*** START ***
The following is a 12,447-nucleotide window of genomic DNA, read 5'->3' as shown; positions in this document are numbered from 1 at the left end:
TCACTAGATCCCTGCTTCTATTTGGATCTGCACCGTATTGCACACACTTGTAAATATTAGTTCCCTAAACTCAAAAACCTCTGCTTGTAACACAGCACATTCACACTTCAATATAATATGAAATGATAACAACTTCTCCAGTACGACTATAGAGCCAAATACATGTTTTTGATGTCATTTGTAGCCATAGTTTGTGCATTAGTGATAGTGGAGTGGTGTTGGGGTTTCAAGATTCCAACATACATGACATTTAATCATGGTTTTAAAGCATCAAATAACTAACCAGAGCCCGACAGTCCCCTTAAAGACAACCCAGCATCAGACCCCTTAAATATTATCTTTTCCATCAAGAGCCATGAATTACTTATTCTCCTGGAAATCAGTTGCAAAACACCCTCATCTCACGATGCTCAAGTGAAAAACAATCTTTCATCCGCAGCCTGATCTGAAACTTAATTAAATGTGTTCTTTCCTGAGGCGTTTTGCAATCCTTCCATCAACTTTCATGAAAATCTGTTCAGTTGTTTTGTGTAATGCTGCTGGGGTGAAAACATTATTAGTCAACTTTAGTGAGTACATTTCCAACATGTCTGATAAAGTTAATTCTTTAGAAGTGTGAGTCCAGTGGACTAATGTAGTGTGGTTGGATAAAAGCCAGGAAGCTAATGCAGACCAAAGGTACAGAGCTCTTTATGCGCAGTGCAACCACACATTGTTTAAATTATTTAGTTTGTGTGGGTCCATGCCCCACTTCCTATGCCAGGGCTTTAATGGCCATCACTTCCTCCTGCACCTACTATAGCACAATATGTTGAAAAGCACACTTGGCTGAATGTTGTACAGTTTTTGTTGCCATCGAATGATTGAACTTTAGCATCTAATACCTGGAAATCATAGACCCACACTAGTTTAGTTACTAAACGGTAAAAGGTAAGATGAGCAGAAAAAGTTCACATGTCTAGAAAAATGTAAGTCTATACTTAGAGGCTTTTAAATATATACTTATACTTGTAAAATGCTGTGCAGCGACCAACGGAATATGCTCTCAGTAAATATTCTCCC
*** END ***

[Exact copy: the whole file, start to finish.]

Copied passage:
The following is a 12,447-nucleotide window of genomic DNA, read 5'->3' as shown; positions in this document are numbered from 1 at the left end:
TCACTAGATCCCTGCTTCTATTTGGATCTGCACCGTATTGCACACACTTGTAAATATTAGTTCCCTAAACTCAAAAACCTCTGCTTGTAACACAGCACATTCACACTTCAATATAATATGAAATGATAACAACTTCTCCAGTACGACTATAGAGCCAAATACATGTTTTTGATGTCATTTGTAGCCATAGTTTGTGCATTAGTGATAGTGGAGTGGTGTTGGGGTTTCAAGATTCCAACATACATGACATTTAATCATGGTTTTAAAGCATCAAATAACTAACCAGAGCCCGACAGTCCCCTTAAAGACAACCCAGCATCAGACCCCTTAAATATTATCTTTTCCATCAAGAGCCATGAATTACTTATTCTCCTGGAAATCAGTTGCAAAACACCCTCATCTCACGATGCTCAAGTGAAAAACAATCTTTCATCCGCAGCCTGATCTGAAACTTAATTAAATGTGTTCTTTCCTGAGGCGTTTTGCAATCCTTCCATCAACTTTCATGAAAATCTGTTCAGTTGTTTTGTGTAATGCTGCTGGGGTGAAAACATTATTAGTCAACTTTAGTGAGTACATTTCCAACATGTCTGATAAAGTTAATTCTTTAGAAGTGTGAGTCCAGTGGACTAATGTAGTGTGGTTGGATAAAAGCCAGGAAGCTAATGCAGACCAAAGGTACAGAGCTCTTTATGCGCAGTGCAACCACACATTGTTTAAATTATTTAGTTTGTGTGGGTCCATGCCCCACTTCCTATGCCAGGGCTTTAATGGCCATCACTTCCTCCTGCACCTACTATAGCACAATATGTTGAAAAGCACACTTGGCTGAATGTTGTACAGTTTTTGTTGCCATCGAATGATTGAACTTTAGCATCTAATACCTGGAAATCATAGACCCACACTAGTTTAGTTACTAAACGGTAAAAGGTAAGATGAGCAGAAAAAGTTCACATGTCTAGAAAAATGTAAGTCTATACTTAGAGGCTTTTAAATATATACTTATACTTGTAAAATGCTGTGCAGCGACCAACGGAATATGCTCTCAGTAAATATTCTCCC